The Market Today

Stocks Rebound; North Korea Wants to Talk

by Craig Dismuke, Dudley Carter


Durable Goods Revision and Fedspeak:  Today’s economic calendar brings the January Factory Orders report at 9:00 a.m. CT, which will include the final revisions to the capital goods orders and shipments data (the proxy used for business investment in equipment).  The initial capital goods orders and shipments data were weaker-than-expected, continuing a theme of a weak start to the 2018 data.  Also on the schedule tonight is a speech on the economic outlook and monetary policy by Fed Governor Lael Brainard at 7:00 p.m. ET.  Brainard has been notably quiet since last fall when she noted that the “Phillips Curve is just not very important in the overall inflation process,” and seemed to favor using price-level targeting.



Yesterday – Stocks Rebounded with Industrials as Trade Tensions Seemed to Ease Up a Bit: The initial nervousness that took Treasury yields lower ahead of Monday’s U.S. trading session faded as stocks gathered steam and began a solid daily run higher. The Dow gained more than the S&P 500 and Nasdaq but all three finished up by at least 1.00%. Based on the biggest positive contributors, investors appeared to unwind some of the worries around trade wars that had dented equity performance late last week. Double-digit tariffs on steel and aluminum, key inputs into the production process for numerous U.S. companies, rattled companies such as Boeing and Caterpillar last week. Those two companies were two of the three biggest point contributors to the Dow on Monday. Overall, industrials were the index’s best performing sector. As Monday’s stock rally ensued, Treasury yields, which had moved lower in Asian and European trading, reversed higher. For the full day, the 2-year yield fell 0.4 bps as the 10-year yield tacked on 1.6 bps.


Overnight – Global Stocks are Rallying after Monday’s U.S. Gains, Pressuring Sovereign Yields Higher: Global equities have made the most of yesterday’s strong U.S. gains with almost every major index higher on Tuesday. In addition, comments from South Korea that Kim Jong Un and the North might be willing to stop seeking a nuclear arsenal if the U.S. was willing to come to the table for talks added to the healthier risk appetite. Most Asian indexes were up over 1.00% and the Stoxx Europe 600 is currently 0.61% higher. Italy’s FTSE MIB Index is leading the region, recovering a portion of the losses related to Sunday’s election as investors await more clarity on who will try and form a coalition to govern. Looking forward to the U.S. session, equity futures are currently pointing to more positive positioning at the opening bell. With equities stronger, U.S. yields ticked up again with the Treasury curve higher by roughly 1 bp at all maturities. The 10-year yield briefly pushed back above 2.90% for the first time since last Wednesday. The Dollar is making a notable move lower this morning, tumbling below a key level of 90 on the ICE index. Fed Chair Powell’s testimony last Tuesday sent the Dollar higher and through that level, but recent concerns over trade have brought the U.S. currency back down.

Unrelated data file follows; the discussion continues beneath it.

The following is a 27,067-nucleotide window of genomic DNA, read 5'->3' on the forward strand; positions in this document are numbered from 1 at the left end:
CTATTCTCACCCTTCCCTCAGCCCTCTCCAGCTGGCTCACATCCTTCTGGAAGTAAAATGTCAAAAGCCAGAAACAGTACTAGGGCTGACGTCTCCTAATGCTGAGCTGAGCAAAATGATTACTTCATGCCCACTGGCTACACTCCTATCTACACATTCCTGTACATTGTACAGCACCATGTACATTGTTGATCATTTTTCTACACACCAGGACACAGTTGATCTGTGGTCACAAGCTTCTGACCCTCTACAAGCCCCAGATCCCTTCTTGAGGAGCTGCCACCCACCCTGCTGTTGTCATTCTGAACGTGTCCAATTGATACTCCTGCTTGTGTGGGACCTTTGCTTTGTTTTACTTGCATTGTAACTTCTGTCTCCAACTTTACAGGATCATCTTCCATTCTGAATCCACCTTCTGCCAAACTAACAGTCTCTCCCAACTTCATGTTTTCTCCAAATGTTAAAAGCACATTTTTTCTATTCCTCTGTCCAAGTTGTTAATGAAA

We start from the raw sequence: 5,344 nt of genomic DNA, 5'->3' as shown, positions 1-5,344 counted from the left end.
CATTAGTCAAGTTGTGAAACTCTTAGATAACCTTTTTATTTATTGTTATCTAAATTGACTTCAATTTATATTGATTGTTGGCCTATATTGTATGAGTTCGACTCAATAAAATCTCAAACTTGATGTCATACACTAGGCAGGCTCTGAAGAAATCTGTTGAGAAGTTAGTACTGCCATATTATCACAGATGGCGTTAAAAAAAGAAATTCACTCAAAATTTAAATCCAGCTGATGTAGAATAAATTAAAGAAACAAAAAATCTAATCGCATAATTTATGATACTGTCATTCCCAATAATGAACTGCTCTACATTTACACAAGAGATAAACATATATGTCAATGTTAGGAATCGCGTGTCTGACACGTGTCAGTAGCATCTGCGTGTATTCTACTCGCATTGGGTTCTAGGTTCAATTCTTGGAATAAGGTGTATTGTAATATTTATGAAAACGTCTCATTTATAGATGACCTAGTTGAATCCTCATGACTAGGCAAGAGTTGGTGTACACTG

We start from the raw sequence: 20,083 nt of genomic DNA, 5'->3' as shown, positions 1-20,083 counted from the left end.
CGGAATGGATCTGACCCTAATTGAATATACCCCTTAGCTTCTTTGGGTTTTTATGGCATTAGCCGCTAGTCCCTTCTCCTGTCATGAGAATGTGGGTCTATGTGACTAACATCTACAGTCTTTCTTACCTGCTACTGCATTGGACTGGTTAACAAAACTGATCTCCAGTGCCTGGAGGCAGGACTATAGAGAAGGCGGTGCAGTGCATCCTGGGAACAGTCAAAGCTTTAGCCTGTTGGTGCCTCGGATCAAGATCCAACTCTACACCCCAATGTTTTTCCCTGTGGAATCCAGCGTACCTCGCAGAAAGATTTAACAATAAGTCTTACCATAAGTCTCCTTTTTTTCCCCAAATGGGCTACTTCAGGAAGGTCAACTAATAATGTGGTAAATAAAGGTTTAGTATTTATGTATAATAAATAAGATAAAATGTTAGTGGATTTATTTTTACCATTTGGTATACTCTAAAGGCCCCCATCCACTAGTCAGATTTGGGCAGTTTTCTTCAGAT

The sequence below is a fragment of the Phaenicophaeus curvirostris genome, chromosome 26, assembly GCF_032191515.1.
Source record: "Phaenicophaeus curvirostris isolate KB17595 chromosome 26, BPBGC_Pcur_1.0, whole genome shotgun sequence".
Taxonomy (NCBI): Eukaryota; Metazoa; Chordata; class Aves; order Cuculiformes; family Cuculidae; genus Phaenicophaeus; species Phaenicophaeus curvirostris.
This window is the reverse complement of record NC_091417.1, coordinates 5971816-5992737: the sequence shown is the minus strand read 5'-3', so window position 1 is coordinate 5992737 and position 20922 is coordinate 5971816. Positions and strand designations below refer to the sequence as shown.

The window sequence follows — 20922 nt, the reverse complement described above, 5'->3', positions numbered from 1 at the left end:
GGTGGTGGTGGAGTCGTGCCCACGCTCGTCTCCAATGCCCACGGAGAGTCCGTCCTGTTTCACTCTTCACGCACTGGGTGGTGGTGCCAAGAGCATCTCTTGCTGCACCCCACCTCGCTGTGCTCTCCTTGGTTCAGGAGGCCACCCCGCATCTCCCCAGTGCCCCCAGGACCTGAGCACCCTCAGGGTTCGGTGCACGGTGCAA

ISM Posted Better-than-Expected Headline Non-Manufacturing PMI on Mixed Underlying Details: The February ISM PMI covering the non-manufacturing sector of the U.S. economy was reported stronger than expected on Monday, dropping from 59.9 to 59.5, above the 59.0 expected by economists. The buoyancy of the headline PMI was because gains in the production and new orders indexes were good enough to partially absorb a disappointing drop in the employment index. The supplier deliveries index was unchanged. The business activity and production index rose 3.0 points to 62.8, its highest level in 12 months, while the new orders index added 2.1 points to 64.8, the highest level since 2005. The employment index, which had spiked to a series high in January, pulled back to more in line with its 2017 average (but softest since July). Overall, the activity indicators point to continued stable growth in the economy similar to the manufacturing report last week. The drop in the employment index is a directional disappointment and one of the few weak spots in leading labor indicators in front of Friday’s nonfarm payroll report.


President’s National Economic Advisor Working to Reduce Tariff Policy:  According to a report from Politico, “White House NEC Director Gary Cohn is putting together a high-stakes event for Thursday featuring executives from industries likely to get slammed by high steel and aluminum tariffs including automakers and beverage companies. The idea is to counter the steel and aluminum executives President Trump heard from last week when he announced tariffs.  … The Thursday event combined with pressure from top Congressional Republicans and GOP donors is intended to nudge Trump toward a more measured approach not likely to ignite a damaging cycle of retaliation. Trump is outwardly saying he won’t back down but he’s also hinting at how the approach might change with some concessions from Mexico and Canada in NAFTA negotiations. … As we’ve reported, Cohn and other free-traders are using the period in which lawyers must draft actual tariff language to find a dialed down approach. If he’s successful, Cohn is likely to stay. If he’s not, he’s likely to go.”

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